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FAILING TO PLAN IS PLANNING TO GO BANKRUPT

FAILING TO PLAN IS PLANNING TO GO BANKRUPT

A Business Continuity Plan’s (BCP) purpose is to provide the tools and protocols that become your organization’s deliverance during the aftermath of a geopolitical, economic, environmental or (more recently) pandemic crisis. In an Information Age where complacency is still rampant, this type of plan becomes vital – especially in a highly interdependent business landscape, where negative effects tend to ripple out and intensify.

1. Assemble the Team

This is your A-Team during disasters. Skillful and competent managers, employees and a team leader chosen from your existing cadre would become the BCP team. They will ultimately be responsible for the plan’s creation, testing, training, policies, and communication.

2. Prioritize Essential Operations

A car’s radio isn’t required when all you need is transport. Investigating and conducting a business impact analysis will help in prioritising the elements and services of your organization is crucial and can be gauged by their impact on cash flow, staff, customers, etc. Once complete, the team understands which functions are critical and which can be suspended temporarily – or even indefinitely, until normalcy is reached.

3. Relocation of Staff and Skills

Drawing from the previous step, this will be your minimum workforce and expertise needed to maintain necessary business operations. This skeleton crew will be selected considering health and safety, newly imposed regulations, and the ability to travel or telecommute.

4. Brainstorm Potential Challenges

Experience, research plus imagination. Identify the various threats and how they would wreak havoc on the company. From natural disasters to terrorism, from war to contagion, the team understands each problem extensively.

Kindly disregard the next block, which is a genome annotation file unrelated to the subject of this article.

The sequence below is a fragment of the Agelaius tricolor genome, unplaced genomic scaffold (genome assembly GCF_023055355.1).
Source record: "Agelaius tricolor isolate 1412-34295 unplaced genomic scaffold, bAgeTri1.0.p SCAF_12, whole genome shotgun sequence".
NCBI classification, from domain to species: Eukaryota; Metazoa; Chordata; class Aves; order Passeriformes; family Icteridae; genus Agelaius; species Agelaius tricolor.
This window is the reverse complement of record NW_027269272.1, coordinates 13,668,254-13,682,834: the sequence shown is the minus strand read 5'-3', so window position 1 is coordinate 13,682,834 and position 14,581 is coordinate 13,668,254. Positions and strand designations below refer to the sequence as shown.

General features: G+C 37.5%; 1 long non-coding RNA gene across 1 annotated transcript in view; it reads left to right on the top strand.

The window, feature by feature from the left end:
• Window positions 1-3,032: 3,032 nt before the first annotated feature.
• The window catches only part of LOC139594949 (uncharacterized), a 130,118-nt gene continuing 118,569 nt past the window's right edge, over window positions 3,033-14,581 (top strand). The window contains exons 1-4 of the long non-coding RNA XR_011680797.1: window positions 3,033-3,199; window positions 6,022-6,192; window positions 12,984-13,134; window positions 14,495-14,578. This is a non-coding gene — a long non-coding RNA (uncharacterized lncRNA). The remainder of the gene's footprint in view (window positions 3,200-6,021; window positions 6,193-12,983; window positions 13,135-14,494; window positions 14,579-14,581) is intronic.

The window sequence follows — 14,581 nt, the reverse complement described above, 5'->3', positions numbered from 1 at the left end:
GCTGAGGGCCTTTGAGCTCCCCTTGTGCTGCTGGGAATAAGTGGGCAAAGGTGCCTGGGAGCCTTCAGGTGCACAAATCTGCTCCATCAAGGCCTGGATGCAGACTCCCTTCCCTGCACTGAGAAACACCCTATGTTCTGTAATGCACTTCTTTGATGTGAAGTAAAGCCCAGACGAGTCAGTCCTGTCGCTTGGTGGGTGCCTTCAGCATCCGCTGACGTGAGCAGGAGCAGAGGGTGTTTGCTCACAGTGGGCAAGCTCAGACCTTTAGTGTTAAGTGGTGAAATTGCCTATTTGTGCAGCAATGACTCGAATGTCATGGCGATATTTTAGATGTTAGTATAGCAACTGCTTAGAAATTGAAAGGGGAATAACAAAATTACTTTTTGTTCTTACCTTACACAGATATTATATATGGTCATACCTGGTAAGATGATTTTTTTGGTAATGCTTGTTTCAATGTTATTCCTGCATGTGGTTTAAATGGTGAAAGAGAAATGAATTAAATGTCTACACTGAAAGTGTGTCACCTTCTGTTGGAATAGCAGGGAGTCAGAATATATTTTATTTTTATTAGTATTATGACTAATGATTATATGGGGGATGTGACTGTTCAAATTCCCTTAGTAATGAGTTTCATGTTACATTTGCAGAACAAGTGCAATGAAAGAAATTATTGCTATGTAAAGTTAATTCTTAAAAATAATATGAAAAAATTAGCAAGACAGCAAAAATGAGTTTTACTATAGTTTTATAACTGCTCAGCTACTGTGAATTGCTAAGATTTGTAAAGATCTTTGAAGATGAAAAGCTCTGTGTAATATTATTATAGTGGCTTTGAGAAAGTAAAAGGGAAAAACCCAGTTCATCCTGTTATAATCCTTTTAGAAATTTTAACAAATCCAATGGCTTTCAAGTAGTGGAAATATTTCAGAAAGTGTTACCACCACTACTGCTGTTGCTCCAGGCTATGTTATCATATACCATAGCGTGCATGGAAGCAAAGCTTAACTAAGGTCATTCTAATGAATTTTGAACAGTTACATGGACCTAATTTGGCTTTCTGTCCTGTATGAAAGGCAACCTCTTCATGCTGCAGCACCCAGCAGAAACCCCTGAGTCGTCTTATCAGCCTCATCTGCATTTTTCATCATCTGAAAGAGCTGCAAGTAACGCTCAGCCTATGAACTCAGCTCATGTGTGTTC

5. Action Plan for Essential Services

Your playbook. Develop detailed strategies to tackle different scenarios so that you will never be on thin ice. The first step is getting your essentials operational, then come the next major departments and services. Furthermore, communication with

clients, suppliers, sub-contractors, and others, along with handling a possibly damaged supply chain is needed.

6. Re-evaluate

Check it again! Ensure every business function and sector has been accounted for and examined within the BCP. That said, some will prove more important than others due to their business impact, risk, policies, resource usage, etc.

7. Train, Test, Tweak

Once created, share the plan with other stakeholders for feedback and quality checking. Fresh eyes also help identify weaknesses and flaws. When revisions are finalized, staff training and trials can begin (trials can be planned or unplanned to test preparedness). This is a cyclic process and is essential for the plan to maintain its robustness as both the company and the world continue to evolve.

A great management guru, Confucius said: “knowledge without practice is useless”. The Business Continuity Plan is an invaluable document during a crisis. It, therefore, should not become a paperweight or decorate the inside of your filing cabinet. Rather, its information must penetrate the minds and culture of your organization – to always be prepared. When businesses around you are losing their stability financially (possibly mentally as well), with our help, yours will be proactive and able to build trust amongst customers and stakeholders alike by weathering the storms of tomorrow’s unpredictable business world.

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